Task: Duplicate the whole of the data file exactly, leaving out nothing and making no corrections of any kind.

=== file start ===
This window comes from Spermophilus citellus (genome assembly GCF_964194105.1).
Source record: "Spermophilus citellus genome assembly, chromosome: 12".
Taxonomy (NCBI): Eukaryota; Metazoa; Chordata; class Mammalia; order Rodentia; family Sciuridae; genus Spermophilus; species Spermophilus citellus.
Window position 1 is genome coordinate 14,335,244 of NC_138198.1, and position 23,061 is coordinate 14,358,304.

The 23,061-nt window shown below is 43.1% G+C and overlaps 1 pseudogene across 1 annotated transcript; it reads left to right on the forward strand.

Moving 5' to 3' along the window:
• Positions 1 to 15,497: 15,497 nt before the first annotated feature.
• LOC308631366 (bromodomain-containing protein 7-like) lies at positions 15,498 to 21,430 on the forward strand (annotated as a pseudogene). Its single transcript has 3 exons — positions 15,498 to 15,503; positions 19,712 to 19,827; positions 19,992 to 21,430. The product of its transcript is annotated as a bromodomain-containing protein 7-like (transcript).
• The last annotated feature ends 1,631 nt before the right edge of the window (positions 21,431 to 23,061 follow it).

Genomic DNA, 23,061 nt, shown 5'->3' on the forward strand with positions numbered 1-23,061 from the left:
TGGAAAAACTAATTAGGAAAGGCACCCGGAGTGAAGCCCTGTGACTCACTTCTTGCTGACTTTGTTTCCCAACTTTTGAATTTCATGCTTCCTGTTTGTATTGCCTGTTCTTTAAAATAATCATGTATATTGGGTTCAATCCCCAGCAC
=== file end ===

This window comes from Spermophilus citellus (genome assembly GCF_964194105.1).
Source record: "Spermophilus citellus genome assembly, chromosome: 12".
Taxonomy (NCBI): Eukaryota; Metazoa; Chordata; class Mammalia; order Rodentia; family Sciuridae; genus Spermophilus; species Spermophilus citellus.
Window position 1 is genome coordinate 14,335,244 of NC_138198.1, and position 23,061 is coordinate 14,358,304.

The 23,061-nt window shown below is 43.1% G+C and overlaps 1 pseudogene across 1 annotated transcript; it reads left to right on the forward strand.

Moving 5' to 3' along the window:
• Positions 1 to 15,497: 15,497 nt before the first annotated feature.
• LOC308631366 (bromodomain-containing protein 7-like) lies at positions 15,498 to 21,430 on the forward strand (annotated as a pseudogene). Its single transcript has 3 exons — positions 15,498 to 15,503; positions 19,712 to 19,827; positions 19,992 to 21,430. The product of its transcript is annotated as a bromodomain-containing protein 7-like (transcript).
• The last annotated feature ends 1,631 nt before the right edge of the window (positions 21,431 to 23,061 follow it).

Genomic DNA, 23,061 nt, shown 5'->3' on the forward strand with positions numbered 1-23,061 from the left:
TGGAAAAACTAATTAGGAAAGGCACCCGGAGTGAAGCCCTGTGACTCACTTCTTGCTGACTTTGTTTCCCAACTTTTGAATTTCATGCTTCCTGTTTGTATTGCCTGTTCTTTAAAATAATCATGTATATTGGGTTCAATCCCCAGCAC